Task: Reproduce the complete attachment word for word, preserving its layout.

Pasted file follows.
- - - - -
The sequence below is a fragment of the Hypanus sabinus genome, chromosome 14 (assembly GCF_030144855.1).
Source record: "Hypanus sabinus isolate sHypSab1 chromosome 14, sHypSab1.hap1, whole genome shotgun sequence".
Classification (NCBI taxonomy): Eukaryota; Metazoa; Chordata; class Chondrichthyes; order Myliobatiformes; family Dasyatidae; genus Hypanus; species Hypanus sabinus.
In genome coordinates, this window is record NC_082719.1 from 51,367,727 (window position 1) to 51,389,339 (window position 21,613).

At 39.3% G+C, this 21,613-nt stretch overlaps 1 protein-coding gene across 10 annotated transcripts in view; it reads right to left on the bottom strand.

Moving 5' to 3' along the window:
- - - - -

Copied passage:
The sequence below is a fragment of the Hypanus sabinus genome, chromosome 14 (assembly GCF_030144855.1).
Source record: "Hypanus sabinus isolate sHypSab1 chromosome 14, sHypSab1.hap1, whole genome shotgun sequence".
Classification (NCBI taxonomy): Eukaryota; Metazoa; Chordata; class Chondrichthyes; order Myliobatiformes; family Dasyatidae; genus Hypanus; species Hypanus sabinus.
In genome coordinates, this window is record NC_082719.1 from 51,367,727 (window position 1) to 51,389,339 (window position 21,613).

At 39.3% G+C, this 21,613-nt stretch overlaps 1 protein-coding gene across 10 annotated transcripts in view; it reads right to left on the bottom strand.

Moving 5' to 3' along the window: